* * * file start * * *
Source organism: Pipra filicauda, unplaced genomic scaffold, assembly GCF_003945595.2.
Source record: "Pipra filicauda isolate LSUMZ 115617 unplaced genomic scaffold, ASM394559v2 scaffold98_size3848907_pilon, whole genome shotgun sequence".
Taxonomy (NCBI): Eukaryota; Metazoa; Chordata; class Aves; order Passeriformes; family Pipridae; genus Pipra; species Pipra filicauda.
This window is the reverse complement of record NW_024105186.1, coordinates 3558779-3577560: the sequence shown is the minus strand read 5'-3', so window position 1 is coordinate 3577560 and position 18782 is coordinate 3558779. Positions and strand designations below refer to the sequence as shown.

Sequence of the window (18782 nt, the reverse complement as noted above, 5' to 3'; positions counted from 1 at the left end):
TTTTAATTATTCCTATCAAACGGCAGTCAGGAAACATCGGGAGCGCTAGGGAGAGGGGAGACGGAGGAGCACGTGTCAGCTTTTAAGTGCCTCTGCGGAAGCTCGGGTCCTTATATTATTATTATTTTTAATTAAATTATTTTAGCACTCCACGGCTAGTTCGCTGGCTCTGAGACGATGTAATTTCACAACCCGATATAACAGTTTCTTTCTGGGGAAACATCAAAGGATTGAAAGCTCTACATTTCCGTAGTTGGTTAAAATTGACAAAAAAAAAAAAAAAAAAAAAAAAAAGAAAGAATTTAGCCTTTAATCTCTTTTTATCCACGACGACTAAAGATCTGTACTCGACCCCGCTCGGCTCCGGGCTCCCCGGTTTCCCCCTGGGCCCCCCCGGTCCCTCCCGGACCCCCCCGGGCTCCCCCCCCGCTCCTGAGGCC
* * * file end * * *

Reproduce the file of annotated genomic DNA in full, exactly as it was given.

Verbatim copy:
Source organism: Pipra filicauda, unplaced genomic scaffold, assembly GCF_003945595.2.
Source record: "Pipra filicauda isolate LSUMZ 115617 unplaced genomic scaffold, ASM394559v2 scaffold98_size3848907_pilon, whole genome shotgun sequence".
Taxonomy (NCBI): Eukaryota; Metazoa; Chordata; class Aves; order Passeriformes; family Pipridae; genus Pipra; species Pipra filicauda.
This window is the reverse complement of record NW_024105186.1, coordinates 3558779-3577560: the sequence shown is the minus strand read 5'-3', so window position 1 is coordinate 3577560 and position 18782 is coordinate 3558779. Positions and strand designations below refer to the sequence as shown.

Sequence of the window (18782 nt, the reverse complement as noted above, 5' to 3'; positions counted from 1 at the left end):
TTTTAATTATTCCTATCAAACGGCAGTCAGGAAACATCGGGAGCGCTAGGGAGAGGGGAGACGGAGGAGCACGTGTCAGCTTTTAAGTGCCTCTGCGGAAGCTCGGGTCCTTATATTATTATTATTTTTAATTAAATTATTTTAGCACTCCACGGCTAGTTCGCTGGCTCTGAGACGATGTAATTTCACAACCCGATATAACAGTTTCTTTCTGGGGAAACATCAAAGGATTGAAAGCTCTACATTTCCGTAGTTGGTTAAAATTGACAAAAAAAAAAAAAAAAAAAAAAAAAAGAAAGAATTTAGCCTTTAATCTCTTTTTATCCACGACGACTAAAGATCTGTACTCGACCCCGCTCGGCTCCGGGCTCCCCGGTTTCCCCCTGGGCCCCCCCGGTCCCTCCCGGACCCCCCCGGGCTCCCCCCCCGCTCCTGAGGCC